Brings Change to
by Lois C. Flesche
essentially an agricultural and shipping community until
the mid to late 1800’s, was transformed forever with the
coming of the industrial age.
Iron Fittings Company (MIF), the Stony creek quarries,
the Branford Lock Shop, Atlantic Wire Company, and a
little later the Nutmeg Crucible Steel Company, were
among the industries founded here in the 1800s, bringing
about not only growth in the towns population, but a
shift in its ethnic population, that until then had been
almost exclusively English.
and Benjamin H. Hoadley founded the Totoket Company (the
forerunner of the MIF) on oct.2, 1854 at Page’s Point on
the Branford River, the former site of a ship building
industry. The founders were descendants of two of the
earliest families to be engaged in other than
agriculture or commerce. They reportedly produced a fine
grade of malleable iron when they sold out.
later, in 1864, the Totoket company was purchased by a
group of men; James J. Walworth, Joseph Nason, and Emil
and Thorvald F. Hammer, all of Boston. The name of the
incorporation was changed to Malleable Iron Fittings.
The company prospered, becoming in later years one of
Branford’s largest taxpayers. Its success is attributed
in large part to what has been described as an
“outstanding example of successful management and
original Totoket building and one and a half acres of
land, MIF grew to include 31 acres of land, 10 acres of
floor space in 59 buildings, and 2,700 feet of wharf
along the Branford River. The company also had six
warehouses across the country and at its height, prior
to World War II, had a workforce of 1,200.
and inexpensive transportation by ship and rail was made
possible by the company’s location between the Branford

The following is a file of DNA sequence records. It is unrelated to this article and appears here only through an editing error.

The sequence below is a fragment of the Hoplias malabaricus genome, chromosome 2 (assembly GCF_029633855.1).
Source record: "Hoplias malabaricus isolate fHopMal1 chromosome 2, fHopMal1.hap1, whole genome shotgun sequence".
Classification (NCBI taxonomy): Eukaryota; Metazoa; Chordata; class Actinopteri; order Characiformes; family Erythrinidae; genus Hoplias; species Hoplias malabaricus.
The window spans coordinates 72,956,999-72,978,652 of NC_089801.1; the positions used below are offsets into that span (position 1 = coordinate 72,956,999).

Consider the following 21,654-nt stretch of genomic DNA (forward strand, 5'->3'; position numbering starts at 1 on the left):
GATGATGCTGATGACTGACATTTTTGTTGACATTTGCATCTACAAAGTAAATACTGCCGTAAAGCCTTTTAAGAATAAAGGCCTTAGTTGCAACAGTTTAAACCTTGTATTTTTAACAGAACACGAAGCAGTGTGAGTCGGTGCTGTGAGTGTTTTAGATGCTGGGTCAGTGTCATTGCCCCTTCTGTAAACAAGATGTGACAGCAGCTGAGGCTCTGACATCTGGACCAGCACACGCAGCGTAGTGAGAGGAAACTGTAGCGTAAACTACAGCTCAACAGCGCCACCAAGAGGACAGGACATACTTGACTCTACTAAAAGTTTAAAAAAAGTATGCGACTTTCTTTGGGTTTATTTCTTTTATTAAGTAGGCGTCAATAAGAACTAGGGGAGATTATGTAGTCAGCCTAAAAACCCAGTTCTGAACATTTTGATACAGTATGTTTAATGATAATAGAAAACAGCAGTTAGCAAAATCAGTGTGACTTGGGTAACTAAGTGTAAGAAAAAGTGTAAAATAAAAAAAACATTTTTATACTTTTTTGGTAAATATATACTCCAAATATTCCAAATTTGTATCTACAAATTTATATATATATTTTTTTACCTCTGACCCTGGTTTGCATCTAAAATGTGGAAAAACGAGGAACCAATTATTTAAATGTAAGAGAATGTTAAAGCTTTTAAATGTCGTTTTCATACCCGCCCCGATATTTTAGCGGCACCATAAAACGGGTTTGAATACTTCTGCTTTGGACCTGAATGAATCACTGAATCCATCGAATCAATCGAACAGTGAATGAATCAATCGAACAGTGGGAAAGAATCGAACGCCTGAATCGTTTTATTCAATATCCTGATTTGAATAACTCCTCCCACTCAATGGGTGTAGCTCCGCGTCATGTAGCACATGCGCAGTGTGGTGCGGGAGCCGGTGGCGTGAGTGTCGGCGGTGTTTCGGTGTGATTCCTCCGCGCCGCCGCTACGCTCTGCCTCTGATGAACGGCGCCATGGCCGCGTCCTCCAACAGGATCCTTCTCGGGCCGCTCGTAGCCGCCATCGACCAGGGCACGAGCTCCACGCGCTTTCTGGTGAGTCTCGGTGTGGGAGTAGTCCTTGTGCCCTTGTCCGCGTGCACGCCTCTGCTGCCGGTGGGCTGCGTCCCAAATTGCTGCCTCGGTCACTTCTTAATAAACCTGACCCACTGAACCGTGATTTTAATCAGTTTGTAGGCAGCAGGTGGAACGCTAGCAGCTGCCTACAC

River on the south and the railroad along Meadow Street
side, spur tracks ran from the railroad line directly to
the plant. Its location between New York and Boston,
with easy access to markets, was another plus factor in
the firm’s success.
loyalty at MIF was almost unprecedented. The company had
what had been described as an “astonishing” number of
employees who spent the better part of a lifetime in the
service of the concern. Two and three generations spent
their working lives at MIF and many workers stayed 50
and 60 years with the company. One man, Lester J.
Nichols, who was 17 years of age when he started
employment with MIF, stayed 80 years. He started as a
shipping clerk and rose through the ranks to become
secretary and assistant treasurer. His service to the
company was the subject of a “Believe It or Not” sketch
by Robert Ripley and set a record for singleness of
service. He died in 1947 at age 98.
encouraged longevity of service. Many employees’
families were located in their own homes by company
policy in the “interest of mutual success.” During the
Depression years in the 1930’s, the company did not lay
off workers; instead hours were cut back and inventories
Finns, Italians, Irish, and Eastern Europeans were among
the immigrants who worked at MIF. Descendants of some of
these early workers explain that the new arrivals were
often met at the docks in New York by agents of the
company who promised work in Branford if they would
locate here. Work opportunities and the town’s location
on the Long Island shore made Branford attractive to